Degree Type

Dissertation

Date of Award

2001

Degree Name

Doctor of Philosophy

Department

Electrical and Computer Engineering

First Advisor

Arun K. Somani

Abstract

The main focus of this thesis is to introduce new techniques that offer trade-offs between schedulability (ability of the system to accept more tasks) and reliability (ability of the system to tolerate more faults) in real-time systems. Different techniques have been introduced for different system models. The mechanisms that are used to offer trade-offs in these techniques differ based on the deadline strictness for each model. In this thesis, three different real-time models (hard, soft, and firm real-time systems) have been studied.;For hard real-time systems, the amount of time redundancy can be varied based on the number and type of faults which can be tolerated. Therefore, we propose two new techniques to accommodate more tasks and/or tolerate more faults effectively in hard real-time systems. In the first technique, called dynamic grouping, the processors are dynamically grouped into logical groups in order to achieve efficient overloading of resources, thereby improving the schedulability and the reliability of the system. In the second technique, called Primary-Backup (PB) overloading , the primary of a task can share/overlap in time with the backup of another task on a processor. Two variations of the adaptive scheme are proposed by varying the adaptation mechanism. The adaptation can be done in a continuous manner which leads to an approach called primary-backup overlap continuous (PB-OVER-CONT), or it can be in a discrete manner which leads to an approach called primary-backup overlap switch (PB-OVER-SWITCH). We propose three closed-loop scheduling algorithms that use feedback from: (i) the deadline miss ratio in the first approach which is called CL-OVER-MISS ; (ii) the task rejection ratio in the second approach which is called CL-OVER-REJ; (iii) both the miss ratio and rejection ratio in the final approach which is called CL-OVER-MISSREJ . These feedbacks are used to efficiently estimate the execution time for the arriving tasks. The efficiency of these techniques have been measured in terms of the percentage of incoming tasks they can schedule and the percentage of scheduling tasks that meet their deadlines. (Abstract shortened by UMI.)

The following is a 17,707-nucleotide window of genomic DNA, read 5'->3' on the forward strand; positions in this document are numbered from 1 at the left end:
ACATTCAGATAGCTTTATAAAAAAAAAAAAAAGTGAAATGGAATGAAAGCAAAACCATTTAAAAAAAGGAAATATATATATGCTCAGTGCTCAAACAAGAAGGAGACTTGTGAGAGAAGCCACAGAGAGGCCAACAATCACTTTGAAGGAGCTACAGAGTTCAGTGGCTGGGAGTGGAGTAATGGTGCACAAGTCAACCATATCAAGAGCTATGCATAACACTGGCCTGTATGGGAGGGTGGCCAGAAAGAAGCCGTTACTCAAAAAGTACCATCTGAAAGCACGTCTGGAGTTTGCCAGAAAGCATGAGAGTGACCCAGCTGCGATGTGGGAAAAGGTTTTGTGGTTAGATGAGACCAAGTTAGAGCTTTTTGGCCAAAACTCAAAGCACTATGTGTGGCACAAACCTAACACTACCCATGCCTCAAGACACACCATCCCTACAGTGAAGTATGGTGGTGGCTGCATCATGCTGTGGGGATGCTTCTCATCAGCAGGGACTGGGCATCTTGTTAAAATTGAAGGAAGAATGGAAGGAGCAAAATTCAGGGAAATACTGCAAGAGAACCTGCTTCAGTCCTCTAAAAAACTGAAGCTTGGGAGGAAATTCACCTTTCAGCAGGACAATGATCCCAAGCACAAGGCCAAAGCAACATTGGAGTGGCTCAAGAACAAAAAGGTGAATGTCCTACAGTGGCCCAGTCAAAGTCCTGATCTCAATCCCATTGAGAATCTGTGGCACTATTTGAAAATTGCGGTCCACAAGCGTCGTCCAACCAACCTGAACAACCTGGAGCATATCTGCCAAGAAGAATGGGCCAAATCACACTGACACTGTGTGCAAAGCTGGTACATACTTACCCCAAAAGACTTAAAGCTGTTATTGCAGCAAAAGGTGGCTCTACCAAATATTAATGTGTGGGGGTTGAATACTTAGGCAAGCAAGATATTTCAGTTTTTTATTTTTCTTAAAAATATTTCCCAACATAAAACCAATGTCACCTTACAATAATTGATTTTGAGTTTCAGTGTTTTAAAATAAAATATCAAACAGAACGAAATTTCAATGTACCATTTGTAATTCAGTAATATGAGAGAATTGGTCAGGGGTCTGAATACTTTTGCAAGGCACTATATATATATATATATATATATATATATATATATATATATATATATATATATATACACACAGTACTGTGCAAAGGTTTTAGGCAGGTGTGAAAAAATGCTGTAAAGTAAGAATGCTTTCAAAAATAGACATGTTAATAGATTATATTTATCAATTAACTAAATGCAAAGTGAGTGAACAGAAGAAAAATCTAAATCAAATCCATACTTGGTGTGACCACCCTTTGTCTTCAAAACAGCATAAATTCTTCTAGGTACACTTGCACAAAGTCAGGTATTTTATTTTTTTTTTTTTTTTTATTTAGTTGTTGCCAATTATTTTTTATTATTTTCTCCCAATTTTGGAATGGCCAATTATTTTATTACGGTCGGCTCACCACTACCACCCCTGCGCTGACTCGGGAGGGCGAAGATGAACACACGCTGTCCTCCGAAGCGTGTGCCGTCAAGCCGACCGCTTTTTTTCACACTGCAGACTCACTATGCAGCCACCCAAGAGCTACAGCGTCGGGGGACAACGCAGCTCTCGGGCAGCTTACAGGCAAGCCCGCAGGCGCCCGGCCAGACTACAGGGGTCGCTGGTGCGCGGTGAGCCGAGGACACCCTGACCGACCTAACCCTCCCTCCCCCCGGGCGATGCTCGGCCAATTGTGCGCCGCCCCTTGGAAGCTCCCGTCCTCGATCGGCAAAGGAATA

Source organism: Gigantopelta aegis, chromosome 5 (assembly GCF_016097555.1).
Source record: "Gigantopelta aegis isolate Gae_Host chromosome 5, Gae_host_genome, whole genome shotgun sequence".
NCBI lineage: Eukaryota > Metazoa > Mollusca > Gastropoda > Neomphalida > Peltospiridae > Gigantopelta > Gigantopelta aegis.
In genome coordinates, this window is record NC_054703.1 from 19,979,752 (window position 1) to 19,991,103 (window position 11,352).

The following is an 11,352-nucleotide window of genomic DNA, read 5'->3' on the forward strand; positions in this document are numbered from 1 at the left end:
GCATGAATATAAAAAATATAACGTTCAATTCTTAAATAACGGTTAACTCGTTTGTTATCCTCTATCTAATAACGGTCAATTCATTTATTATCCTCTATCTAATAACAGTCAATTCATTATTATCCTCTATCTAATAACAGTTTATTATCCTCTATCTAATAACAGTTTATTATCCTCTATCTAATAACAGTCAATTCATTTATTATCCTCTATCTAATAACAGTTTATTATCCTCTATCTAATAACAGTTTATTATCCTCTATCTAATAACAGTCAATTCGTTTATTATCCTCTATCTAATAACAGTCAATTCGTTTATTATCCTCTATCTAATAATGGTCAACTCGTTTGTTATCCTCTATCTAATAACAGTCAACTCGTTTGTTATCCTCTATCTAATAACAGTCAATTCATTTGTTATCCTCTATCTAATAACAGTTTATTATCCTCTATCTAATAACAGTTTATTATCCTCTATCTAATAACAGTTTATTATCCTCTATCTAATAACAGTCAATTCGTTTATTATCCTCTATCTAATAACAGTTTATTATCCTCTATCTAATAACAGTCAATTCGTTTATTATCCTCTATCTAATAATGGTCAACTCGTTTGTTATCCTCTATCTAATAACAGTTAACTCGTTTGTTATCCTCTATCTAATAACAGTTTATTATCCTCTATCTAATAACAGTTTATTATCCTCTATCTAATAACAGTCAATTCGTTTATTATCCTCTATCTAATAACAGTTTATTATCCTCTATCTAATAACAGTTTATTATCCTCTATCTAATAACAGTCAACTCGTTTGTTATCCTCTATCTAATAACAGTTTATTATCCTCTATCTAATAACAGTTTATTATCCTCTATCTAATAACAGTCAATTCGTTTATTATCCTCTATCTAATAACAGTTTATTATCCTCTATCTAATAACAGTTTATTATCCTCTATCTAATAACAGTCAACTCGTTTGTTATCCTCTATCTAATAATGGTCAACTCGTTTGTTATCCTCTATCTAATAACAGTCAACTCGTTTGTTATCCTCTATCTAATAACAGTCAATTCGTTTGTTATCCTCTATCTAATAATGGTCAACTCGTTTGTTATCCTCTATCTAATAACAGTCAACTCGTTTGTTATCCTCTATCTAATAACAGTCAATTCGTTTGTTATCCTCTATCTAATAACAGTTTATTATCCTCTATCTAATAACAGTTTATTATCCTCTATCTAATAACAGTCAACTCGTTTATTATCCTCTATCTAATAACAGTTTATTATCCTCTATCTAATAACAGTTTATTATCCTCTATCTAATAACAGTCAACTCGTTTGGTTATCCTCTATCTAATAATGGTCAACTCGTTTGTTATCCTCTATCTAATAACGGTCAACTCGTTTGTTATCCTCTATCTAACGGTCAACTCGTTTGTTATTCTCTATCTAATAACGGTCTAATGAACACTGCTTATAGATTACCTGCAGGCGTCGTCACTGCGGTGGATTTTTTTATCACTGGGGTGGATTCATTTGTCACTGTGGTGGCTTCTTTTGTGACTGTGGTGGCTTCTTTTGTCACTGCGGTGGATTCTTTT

DOI

https://doi.org/10.31274/rtd-180813-11503

Publisher

Digital Repository @ Iowa State University, http://lib.dr.iastate.edu

Copyright Owner

Raed̓ Mohammad S. Al-Omari

Language

en

Proquest ID

AAI3016687

File Format

application/pdf

File Size

164 pages

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